There’s a lot to think about when it comes to purchasing a new embroidery machine. Not all machines are created equal, even when they look similar. And when it comes to the various features and functions, so many times it’s what you don’t see that makes the most difference. With that in mind, here are some key features you should consider when making a purchasing decision.
The first item on the list is to go with a commercial-grade machine if you’re serious about operating an embroidery business. Anything less is fine for hobby and maybe even some miscellaneous jobs here and there when looking for some extra spending money, but you need professional machinery to produce professional embroidery. Commercial machines, for example, tend to have better stepper motors, which translates to more accurate stitch placement. (And that’s just one of many differences.)
Ok, so pretty much every commercial machine has the basic ingredients, automatic trimmers, multiple needles, cap frames, thread break sensors, high speed sewing, etc. But what are some of the key things you don’t see that have an impact on efficiency and quality?
Let’s start with cap embroidery. To sew a cap effectively, you have to be able to frame it such that the shape of the cap itself is not altered during production. If it is, then the stitching will be of poor quality. Thus, the framing system must accurately and securely hold it in place. Furthermore, the cap must not come in contact with any machine surfaces while sewing. The bill is of the utmost concern, because any pressure placed on it will distort the front panel of the cap.
Look under the sewing arm, just behind the needle case. Is the arm cut at a steep or gradual angle? A gradual angle will allow the bill to make contact during sewing, which is bad. A steep angle prevents this. In addition, the steep angle will let increase your embroidery space on the front of the cap, as it allows you to sew higher on the crown. Thus, you should look for machines with a steep angle cut to improve cap sewing.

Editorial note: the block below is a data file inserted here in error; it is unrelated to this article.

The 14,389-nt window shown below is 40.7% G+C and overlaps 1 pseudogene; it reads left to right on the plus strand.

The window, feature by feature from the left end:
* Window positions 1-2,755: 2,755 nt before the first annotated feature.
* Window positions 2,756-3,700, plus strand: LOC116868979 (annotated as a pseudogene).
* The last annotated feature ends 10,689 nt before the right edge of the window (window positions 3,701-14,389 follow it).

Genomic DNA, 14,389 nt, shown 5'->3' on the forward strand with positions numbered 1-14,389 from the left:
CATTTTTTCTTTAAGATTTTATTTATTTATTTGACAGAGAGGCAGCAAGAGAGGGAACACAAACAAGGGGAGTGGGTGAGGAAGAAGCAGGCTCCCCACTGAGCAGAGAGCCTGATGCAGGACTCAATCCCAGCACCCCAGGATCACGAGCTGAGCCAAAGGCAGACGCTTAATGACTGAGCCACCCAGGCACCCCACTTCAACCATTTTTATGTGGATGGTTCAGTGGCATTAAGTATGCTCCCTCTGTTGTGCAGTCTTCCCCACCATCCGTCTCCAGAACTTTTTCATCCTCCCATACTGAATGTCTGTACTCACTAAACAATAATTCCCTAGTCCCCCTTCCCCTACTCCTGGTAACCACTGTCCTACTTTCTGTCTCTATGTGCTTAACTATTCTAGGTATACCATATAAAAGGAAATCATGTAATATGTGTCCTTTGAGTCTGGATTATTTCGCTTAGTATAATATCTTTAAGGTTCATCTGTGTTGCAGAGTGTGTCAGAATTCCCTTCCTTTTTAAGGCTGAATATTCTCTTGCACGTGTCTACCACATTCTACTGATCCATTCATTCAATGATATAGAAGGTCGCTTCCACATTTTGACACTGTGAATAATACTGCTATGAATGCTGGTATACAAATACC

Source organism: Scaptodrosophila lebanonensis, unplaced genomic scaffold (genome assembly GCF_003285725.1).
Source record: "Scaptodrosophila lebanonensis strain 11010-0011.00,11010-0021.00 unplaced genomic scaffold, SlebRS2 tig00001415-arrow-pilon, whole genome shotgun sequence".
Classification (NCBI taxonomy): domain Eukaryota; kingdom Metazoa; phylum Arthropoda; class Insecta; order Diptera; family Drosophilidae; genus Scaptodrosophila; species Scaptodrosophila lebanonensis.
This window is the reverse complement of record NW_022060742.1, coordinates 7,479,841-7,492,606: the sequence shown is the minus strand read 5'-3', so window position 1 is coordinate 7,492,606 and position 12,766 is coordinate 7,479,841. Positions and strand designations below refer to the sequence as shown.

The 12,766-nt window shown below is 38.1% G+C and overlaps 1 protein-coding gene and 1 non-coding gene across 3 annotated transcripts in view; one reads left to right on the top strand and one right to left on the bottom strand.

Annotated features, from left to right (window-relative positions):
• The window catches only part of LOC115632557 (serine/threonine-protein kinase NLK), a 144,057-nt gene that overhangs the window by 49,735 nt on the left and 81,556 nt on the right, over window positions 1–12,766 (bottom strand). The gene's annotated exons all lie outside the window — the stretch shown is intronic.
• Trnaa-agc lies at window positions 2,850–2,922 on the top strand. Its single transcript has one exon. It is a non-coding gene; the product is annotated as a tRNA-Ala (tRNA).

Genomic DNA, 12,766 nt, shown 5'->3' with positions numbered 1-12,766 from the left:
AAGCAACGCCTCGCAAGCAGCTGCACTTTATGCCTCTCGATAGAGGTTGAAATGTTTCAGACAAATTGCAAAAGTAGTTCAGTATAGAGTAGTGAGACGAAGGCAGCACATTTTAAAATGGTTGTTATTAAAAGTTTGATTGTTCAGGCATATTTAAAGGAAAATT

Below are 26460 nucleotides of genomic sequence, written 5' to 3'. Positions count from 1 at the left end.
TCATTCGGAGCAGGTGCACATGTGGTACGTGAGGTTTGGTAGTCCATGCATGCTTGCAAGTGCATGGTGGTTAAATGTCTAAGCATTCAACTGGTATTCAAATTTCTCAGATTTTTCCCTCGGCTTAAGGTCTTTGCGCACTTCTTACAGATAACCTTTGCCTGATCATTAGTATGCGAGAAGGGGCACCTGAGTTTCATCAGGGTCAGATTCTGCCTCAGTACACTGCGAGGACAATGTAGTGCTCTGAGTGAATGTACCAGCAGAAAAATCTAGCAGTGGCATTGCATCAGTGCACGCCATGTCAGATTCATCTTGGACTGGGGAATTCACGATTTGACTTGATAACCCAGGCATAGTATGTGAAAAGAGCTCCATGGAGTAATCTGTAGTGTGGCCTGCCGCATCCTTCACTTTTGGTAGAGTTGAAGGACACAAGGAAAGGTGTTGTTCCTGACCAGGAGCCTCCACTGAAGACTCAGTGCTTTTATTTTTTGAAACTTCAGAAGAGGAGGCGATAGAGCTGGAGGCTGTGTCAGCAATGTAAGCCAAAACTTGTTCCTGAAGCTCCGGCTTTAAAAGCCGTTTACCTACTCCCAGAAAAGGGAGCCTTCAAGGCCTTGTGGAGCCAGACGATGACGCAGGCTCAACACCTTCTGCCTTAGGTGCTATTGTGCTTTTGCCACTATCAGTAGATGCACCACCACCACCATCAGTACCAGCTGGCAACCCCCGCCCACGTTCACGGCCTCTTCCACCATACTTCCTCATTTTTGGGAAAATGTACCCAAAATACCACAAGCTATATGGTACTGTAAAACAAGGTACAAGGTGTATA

Now, look lower on the machine at the cylinder arm, which contains the bobbin and hook. The smaller the arm, the better as it allows you to get into tighter spots with garments. This makes it easier to do pockets, sleeves, socks, gloves and Christmas stockings.
A relatively new feature on some machines is an LED pinpoint light that marks the spot of the needle hole when it’s covered by a garment. This provides a nice visual feature for centering a frame on the machine in relationship to the driving needle. If you place a mark on the garment for design center, it’s now just a simple matter to move the frame until the LED spot aligns with the garment mark.
Networking and data delivery are key functions as well. How easy is it to get a design into the machine? How easy is it to network multiple machines together and manage them from a central computer? Simple plug-and-play technology makes a complex task easier and increases productivity.
Investigate and understand the options. Think about the future of where you want to go with your business. A single machine run by a single person doesn’t require a lot of high-tech connectivity, but since commercial machines are designed to last for decades, you want to ensure your machine has the flexibility to grow with your business, and networking is a big part of that.
Options such as barcode readers are important too. Once you have employees, it’s much more productive to give them a work order with a barcode that lets them pull the correct design into the machine, than it is to have them search for it and hopefully get the right one loaded correctly.
When it comes to designs, another key question is: Can you program the color sequence into the design itself and have the machine read it? Traditionally, most designs simply have needle change commands, and it’s up to the operator to set up the correct needle sequence at the machine. But if you have an operation that always uses the same thread colors on the same needles, then look at machines and software that allow you to program the needle sequence via the design file. Another time saver.
When shopping for a machine, beware of the hype, like sewing speeds. Just because a machine can run at a high speed, it doesn’t mean your designs can sew at that speed. Think of it in terms of sports cars. Even with the right road conditions, it’s rare that you would be able to get up to 150 mph. Stitch length and placement have a huge impact on quality, and they are what dictate the achievable speed, not the control panel.
Take the time to understand how an embroidery machine works and how all the moving parts impact the quality of the stitching. Use that information to determine the right machine. Don’t focus on the price tag. The pain of the price comes when you write the check and is soon forgotten IF you bought the right machine. On the other hand, if it’s the wrong machine, it will be a thorn in your side every single day until you get rid of it.
Jimmy Lamb is an award-winning author and international speaker with more than 25 years of experience in the apparel decoration business. Currently, he is the manager of communication at Sawgrass Technologies.